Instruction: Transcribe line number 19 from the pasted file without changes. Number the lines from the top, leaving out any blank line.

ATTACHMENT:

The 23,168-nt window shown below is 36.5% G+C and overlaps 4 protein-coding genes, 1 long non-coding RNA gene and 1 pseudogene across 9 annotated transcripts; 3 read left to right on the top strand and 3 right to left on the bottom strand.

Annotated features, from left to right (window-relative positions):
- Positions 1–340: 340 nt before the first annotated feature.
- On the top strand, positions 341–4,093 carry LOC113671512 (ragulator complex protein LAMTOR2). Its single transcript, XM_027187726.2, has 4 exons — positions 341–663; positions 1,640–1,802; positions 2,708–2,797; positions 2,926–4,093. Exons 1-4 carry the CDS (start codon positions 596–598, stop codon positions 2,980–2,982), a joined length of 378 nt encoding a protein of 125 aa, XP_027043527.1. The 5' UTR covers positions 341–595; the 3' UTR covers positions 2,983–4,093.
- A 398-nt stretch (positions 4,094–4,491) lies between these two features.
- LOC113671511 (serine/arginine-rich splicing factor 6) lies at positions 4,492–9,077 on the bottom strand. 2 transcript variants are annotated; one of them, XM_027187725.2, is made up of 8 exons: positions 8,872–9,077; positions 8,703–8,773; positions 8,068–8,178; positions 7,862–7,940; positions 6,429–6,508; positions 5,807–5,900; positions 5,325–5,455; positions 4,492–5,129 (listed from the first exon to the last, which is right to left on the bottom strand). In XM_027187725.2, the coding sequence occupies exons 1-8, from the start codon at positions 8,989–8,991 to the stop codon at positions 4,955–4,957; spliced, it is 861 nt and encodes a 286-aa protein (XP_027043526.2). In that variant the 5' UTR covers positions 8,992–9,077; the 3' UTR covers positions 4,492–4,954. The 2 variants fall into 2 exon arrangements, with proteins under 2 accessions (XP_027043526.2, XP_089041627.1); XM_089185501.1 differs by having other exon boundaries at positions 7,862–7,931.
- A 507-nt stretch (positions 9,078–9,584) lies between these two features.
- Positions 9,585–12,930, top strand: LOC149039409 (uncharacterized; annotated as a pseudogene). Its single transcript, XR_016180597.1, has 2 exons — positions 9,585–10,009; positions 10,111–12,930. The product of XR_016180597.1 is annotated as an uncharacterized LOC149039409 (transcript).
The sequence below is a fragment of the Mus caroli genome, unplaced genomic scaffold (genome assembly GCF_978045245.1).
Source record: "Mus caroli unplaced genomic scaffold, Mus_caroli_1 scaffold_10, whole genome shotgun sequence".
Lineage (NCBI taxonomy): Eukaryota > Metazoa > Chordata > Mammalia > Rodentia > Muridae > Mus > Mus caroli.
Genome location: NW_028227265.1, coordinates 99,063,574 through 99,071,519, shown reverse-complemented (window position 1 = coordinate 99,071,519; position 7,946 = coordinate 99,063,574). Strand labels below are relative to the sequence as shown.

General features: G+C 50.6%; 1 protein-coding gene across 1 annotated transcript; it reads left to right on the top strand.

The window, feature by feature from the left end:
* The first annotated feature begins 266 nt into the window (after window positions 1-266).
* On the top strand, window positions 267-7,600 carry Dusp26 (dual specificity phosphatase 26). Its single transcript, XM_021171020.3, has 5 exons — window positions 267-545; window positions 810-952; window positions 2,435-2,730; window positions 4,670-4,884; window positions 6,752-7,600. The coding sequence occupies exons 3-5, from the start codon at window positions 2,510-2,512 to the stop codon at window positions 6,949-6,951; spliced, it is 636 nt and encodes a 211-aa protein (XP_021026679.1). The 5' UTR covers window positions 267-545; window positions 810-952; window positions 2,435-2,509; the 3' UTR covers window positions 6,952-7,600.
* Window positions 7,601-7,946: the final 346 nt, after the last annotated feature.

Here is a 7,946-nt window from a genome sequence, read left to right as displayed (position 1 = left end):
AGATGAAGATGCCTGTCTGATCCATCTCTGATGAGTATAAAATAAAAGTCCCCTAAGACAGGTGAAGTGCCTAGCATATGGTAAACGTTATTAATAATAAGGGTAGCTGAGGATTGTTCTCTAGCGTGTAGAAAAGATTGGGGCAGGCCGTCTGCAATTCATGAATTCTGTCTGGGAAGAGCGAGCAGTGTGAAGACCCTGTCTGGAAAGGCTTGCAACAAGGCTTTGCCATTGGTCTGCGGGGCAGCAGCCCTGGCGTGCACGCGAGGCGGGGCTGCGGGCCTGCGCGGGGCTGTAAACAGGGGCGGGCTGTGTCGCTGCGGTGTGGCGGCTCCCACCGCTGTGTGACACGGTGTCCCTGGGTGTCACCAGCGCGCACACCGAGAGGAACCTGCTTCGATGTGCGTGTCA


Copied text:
AGATGAAGATGCCTGTCTGATCCATCTCTGATGAGTATAAAATAAAAGTCCCCTAAGACAGGTGAAGTGCCTAGCATATGGTAAACGTTATTAATAATAAGGGTAGCTGAGGATTGTTCTCTAGCGTGTAGAAAAGATTGGGGCAGGCCGTCTGCAATTCATGAATTCTGTCTGGGAAGAGCGAGCAGTGTGAAGACCCTGTCTGGAAAGGCTTGCAACAAGGCTTTGCCATTGGTCTGCGGGGCAGCAGCCCTGGCGTGCACGCGAGGCGGGGCTGCGGGCCTGCGCGGGGCTGTAAACAGGGGCGGGCTGTGTCGCTGCGGTGTGGCGGCTCCCACCGCTGTGTGACACGGTGTCCCTGGGTGTCACCAGCGCGCACACCGAGAGGAACCTGCTTCGATGTGCGTGTCA